Spain’s acting prime minister, the socialist leader Pedro Sánchez, has been invited to try to form a government two months after July’s inconclusive snap general election, and four days after the leader of the conservative People’s party (PP) failed in his bid to take office.
King Felipe on Tuesday formally nominated Sánchez to attempt to secure congress’s backing to form a new coalition administration with the leftwing Sumar alliance.
Although the PP narrowly defeated the socialists in July, it failed to secure a parliamentary majority and its leader, Alberto Núñez Feijóo, was unable to attract the support he needed to become prime minister in last week’s investiture debate.
The nomination means Sánchez has until 27 November to put his candidacy before MPs in another investiture debate and vote. If he proves unsuccessful, parliament will be dissolved and Spain will return to the polls in mid-January for its sixth general election in nine years.
Sánchez’s biggest challenge will be navigating the controversial and complicated issue of the amnesty that Catalan pro-independence parties are demanding in return for lending him their votes.
Last month, the self-exiled former Catalan president Carles Puigdemont – who leads the hardline separatist party Junts – said support for Sánchez would be conditional on the dropping of all judicial cases against himself and hundreds of others over their roles in the failed unilateral bid for regional independence in October 2017.
Feijóo has repeatedly attacked Sánchez over the possible amnesty, arguing that agreeing to the demand would be cowardly and cynical, and would serve as further proof of his opponent’s desire to remain in power whatever the cost. Nine days ago, more than 40,000 people joined a rally in Madrid to protest against the mooted measure.
The acting prime minister has so far deliberately avoided explicit mention of an amnesty. He again chose his words carefully as he addressed a press conference on Tuesday afternoon, recalling that he had inherited a divided and turbulent Catalonia from the previous PP government when he took office in 2018.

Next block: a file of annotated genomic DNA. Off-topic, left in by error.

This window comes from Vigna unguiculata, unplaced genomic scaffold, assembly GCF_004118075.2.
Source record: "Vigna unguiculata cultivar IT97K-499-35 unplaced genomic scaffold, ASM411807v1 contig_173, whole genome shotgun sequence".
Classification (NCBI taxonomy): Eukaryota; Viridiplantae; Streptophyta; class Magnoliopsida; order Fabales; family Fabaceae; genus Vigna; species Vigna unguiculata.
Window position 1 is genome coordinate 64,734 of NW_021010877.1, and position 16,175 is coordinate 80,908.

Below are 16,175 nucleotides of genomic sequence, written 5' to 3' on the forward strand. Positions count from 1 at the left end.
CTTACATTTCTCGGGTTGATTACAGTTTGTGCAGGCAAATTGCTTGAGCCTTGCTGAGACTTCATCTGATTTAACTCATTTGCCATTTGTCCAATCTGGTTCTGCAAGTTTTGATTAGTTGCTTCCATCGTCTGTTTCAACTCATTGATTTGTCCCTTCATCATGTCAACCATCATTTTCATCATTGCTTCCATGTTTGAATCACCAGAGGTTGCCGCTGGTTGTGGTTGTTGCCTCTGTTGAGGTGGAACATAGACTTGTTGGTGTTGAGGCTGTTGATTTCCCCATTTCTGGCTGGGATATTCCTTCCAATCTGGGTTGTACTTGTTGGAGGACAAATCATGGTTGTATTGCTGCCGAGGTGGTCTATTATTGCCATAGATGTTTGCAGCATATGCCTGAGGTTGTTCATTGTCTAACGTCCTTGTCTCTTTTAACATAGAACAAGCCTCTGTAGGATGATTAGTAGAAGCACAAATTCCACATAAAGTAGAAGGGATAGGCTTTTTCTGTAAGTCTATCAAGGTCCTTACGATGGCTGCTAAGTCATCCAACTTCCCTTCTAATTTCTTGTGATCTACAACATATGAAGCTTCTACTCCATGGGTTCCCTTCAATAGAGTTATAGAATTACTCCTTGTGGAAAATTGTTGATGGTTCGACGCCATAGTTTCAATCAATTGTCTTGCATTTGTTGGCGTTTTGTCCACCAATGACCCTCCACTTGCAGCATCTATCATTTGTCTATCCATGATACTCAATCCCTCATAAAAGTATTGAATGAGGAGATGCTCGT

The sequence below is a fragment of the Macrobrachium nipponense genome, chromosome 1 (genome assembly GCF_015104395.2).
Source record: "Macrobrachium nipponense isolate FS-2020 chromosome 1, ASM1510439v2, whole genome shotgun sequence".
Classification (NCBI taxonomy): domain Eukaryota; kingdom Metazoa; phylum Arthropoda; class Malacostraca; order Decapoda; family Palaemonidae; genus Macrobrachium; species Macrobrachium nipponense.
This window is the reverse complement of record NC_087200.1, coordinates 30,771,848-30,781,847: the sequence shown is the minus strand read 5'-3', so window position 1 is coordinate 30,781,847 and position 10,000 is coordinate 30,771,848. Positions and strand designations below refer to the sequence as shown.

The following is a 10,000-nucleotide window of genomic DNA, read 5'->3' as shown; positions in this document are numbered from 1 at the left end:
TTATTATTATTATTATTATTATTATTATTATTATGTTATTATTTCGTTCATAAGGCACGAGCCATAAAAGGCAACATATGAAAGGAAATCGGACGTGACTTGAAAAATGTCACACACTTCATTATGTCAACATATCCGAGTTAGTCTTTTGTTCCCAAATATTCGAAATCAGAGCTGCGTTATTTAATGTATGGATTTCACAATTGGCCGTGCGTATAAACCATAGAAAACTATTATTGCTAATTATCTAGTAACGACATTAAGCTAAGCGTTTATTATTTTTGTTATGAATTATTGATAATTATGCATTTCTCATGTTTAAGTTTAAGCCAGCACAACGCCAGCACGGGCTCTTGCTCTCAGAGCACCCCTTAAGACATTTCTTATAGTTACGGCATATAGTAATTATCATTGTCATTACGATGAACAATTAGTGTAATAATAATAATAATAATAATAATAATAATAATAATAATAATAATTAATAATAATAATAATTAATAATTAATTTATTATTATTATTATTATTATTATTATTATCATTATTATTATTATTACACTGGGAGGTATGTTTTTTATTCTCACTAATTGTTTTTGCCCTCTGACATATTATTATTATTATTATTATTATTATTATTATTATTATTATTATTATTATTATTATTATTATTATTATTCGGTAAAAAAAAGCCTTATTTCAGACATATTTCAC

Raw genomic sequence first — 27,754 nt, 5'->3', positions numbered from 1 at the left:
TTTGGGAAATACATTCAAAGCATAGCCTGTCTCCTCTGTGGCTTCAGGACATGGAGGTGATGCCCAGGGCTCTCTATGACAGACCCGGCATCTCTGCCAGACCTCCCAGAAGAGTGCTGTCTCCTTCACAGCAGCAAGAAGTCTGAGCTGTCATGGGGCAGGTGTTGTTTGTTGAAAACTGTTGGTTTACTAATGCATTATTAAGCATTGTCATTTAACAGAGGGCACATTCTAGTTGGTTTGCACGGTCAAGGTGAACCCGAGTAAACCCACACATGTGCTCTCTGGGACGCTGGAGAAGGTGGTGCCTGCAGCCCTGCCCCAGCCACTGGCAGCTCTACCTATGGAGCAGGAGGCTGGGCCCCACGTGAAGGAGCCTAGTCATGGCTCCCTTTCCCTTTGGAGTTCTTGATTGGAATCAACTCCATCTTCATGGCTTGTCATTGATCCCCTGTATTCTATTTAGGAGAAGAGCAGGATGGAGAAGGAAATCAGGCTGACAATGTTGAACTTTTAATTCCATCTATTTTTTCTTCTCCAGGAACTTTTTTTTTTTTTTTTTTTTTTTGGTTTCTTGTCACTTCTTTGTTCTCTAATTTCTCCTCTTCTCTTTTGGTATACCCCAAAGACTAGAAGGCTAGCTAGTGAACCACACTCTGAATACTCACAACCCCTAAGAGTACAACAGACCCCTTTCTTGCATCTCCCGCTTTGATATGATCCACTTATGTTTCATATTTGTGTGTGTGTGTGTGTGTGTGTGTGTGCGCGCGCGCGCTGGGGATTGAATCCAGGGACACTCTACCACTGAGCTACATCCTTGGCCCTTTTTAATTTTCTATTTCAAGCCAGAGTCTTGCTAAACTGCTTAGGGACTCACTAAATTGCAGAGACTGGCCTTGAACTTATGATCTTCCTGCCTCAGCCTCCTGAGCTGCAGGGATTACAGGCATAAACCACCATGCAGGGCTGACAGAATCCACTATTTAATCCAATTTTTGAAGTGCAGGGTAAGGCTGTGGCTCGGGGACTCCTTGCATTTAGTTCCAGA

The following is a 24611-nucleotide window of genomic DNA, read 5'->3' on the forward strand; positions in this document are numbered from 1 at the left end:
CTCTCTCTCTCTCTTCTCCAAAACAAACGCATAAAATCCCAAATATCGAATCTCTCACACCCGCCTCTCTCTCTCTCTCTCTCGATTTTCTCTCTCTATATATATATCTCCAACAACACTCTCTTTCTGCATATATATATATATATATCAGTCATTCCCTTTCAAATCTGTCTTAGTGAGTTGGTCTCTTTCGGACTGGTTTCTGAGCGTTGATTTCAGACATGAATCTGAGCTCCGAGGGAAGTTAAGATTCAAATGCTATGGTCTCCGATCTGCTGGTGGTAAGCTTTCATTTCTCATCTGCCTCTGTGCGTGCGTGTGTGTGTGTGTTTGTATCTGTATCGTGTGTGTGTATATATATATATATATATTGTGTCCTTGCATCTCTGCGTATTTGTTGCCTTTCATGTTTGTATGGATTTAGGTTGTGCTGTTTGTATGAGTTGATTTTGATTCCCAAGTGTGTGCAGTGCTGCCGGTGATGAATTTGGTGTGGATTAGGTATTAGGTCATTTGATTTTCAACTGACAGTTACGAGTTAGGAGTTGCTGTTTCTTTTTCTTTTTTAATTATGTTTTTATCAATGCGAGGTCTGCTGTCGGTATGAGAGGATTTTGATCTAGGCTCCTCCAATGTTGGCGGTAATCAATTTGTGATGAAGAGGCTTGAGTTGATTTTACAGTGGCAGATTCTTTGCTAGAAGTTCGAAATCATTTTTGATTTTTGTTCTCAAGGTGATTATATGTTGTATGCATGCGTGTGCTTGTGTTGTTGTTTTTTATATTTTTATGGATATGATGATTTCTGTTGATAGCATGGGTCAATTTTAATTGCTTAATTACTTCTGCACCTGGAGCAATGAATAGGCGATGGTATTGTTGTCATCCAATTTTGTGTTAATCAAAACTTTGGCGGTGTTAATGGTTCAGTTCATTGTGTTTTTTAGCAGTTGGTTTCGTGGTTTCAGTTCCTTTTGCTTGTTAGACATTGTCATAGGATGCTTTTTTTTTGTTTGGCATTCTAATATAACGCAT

“I think the situation in Catalonia today bears no resemblance to the one I found when I had the honour of becoming prime minister,” he said. “I’m going to carry on down that path, which is the path of politics. And doing politics necessarily involves generosity, being committed to your country – and leadership.”
Sánchez added: “Whatever we do will be within the constitution and whatever we do will be to serve the common interest … and the coexistence and harmony between Spaniards.”
He also defended the decision he took two years ago to grant pardons to nine Catalan independence leaders for their parts in the push for secession.
“When I decided to issue the pardons, I trusted in the beneficial effects they would have when it came to coexistence in Catalonia and to getting over what happened in 2017,” he said. “I trusted in that back then, but I can now confirm that that decision was the right one and that I was right to take it in the general interest.”
Feijóo greeted confirmation of Sánchez’s candidacy by saying Spaniards could expect “weeks of lies” as the socialist leader tried to enlist the support necessary to return him to the Moncloa Palace.
“[There will be] dark negotiations because the talk will be more about seats than about the problems people face,” he said. “There will be more talk of deals than of the reforms families need, and no democratic principle nor institution will find itself above being traded.”